Actor Jim France has auditioned successfully at SETC, MWTA, and UPTA. Like Savitt, he prefers to keep things light for his main audition. He often chooses humorous monologues from seldom-seen works of George Bernard Shaw. A mature actor, France is accustomed to performing such roles as Scrooge, Fagin, and Theodore Roosevelt. "For me to sing something from 'All Shook Up' or 'Footloose' would be insane," he says. "If they wanted a laugh, that would be it."

If you're a young actor used to stretching your range in college productions, you may need to revise your expectations about the sorts of roles you'll be vying for in the real world. Although former RMTA attendee Mychal Lowman graduated recently from Idaho State University, he acknowledges that he looks about 15 or 16.

"You have to understand that in college you get to play a lot of roles that maybe you're not designed for," Lowman says. "But once you get out into a professional setting, that's not going to hold water." In college he usually played characters in their late 20s or early 30s, but if a professional theater is casting a role in that age range, and the choice is between an actor who looks 16 and would need age makeup and an actor who already looks that age, "it's kind of a no-brainer," he says.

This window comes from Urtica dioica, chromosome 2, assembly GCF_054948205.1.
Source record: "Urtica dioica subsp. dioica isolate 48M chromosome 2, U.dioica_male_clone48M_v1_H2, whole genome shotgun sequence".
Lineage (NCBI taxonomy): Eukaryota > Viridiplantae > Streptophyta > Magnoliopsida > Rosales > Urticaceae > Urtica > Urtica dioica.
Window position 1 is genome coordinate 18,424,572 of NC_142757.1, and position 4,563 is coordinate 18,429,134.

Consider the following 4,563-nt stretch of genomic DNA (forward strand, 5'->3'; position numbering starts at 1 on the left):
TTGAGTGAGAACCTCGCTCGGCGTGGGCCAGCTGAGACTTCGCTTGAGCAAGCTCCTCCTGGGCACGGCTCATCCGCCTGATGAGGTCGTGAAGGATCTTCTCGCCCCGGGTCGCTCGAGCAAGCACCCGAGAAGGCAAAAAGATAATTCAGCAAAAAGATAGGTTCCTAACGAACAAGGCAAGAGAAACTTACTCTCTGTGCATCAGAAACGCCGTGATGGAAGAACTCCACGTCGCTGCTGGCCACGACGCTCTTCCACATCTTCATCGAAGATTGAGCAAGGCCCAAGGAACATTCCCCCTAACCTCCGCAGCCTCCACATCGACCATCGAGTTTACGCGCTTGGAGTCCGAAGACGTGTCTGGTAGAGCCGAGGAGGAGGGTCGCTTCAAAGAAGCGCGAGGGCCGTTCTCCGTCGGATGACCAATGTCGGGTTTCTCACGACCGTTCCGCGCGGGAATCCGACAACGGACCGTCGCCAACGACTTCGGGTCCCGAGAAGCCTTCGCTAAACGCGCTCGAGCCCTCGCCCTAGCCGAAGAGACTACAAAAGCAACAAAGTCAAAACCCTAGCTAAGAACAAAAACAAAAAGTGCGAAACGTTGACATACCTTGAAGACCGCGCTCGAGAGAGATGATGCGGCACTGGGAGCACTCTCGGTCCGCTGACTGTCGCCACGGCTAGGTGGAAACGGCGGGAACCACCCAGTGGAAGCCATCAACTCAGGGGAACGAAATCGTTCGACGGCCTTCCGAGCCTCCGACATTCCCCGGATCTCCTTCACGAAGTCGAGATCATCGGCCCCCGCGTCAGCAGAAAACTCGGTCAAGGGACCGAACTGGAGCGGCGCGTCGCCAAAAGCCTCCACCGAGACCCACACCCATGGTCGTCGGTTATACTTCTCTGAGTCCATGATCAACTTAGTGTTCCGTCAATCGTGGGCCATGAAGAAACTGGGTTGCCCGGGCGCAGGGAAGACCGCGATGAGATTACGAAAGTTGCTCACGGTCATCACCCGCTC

The Big Moment

Barrett Foa now has a regular role on CBS's "NCIS: Los Angeles," but early in his career he worked his way up the rungs of the theater ladder, from summer stock to Off-Broadway and regional theater to the original cast of Broadway's "Mamma Mia!" He believes that his first StrawHat audition, in 1995, was instrumental in moving his career forward. It resulted in his first summer stock job, at the New London Barn Playhouse in New London, N.H.

Foa recalls the distractions he faced when approaching his moment in the StrawHat spotlight: "Everyone is stretching and hitting high notes, and it's easy to lose track of what you do, why you are there, and what you have to offer." His advice for maintaining concentration before an audition is to find a quiet corner in which to commune with your iPod. But "at the same time," he adds, "some of that crazy energy can pump you up. Just try to find the balance that's right for you."

Remember that the theaters and other producers in attendance want you to do your best, and the audition directors will make considerable effort to put you at ease. At UPTA, says Detroit, actors receive complimentary sodas and Red Bull and even have access to low-cost mini-massages either before or after their turns.

In the excitement preceding the actual audition, it's easy to lose track of everything you've practiced and learned. Justin Thomas, a student at Jacksonville State University in Alabama, attended the Outdoor Drama auditions and wound up spending two seasons with the show "Sword of Peace" in Snow Camp, N.C. He noticed that, under pressure, some of his fellow performers forgot about the importance of focus—literally. While doing their monologues, "their eyes would roam," he says. "That's not what they teach you in an Acting 101 class. You want to pick a point on the wall and make that your focal point."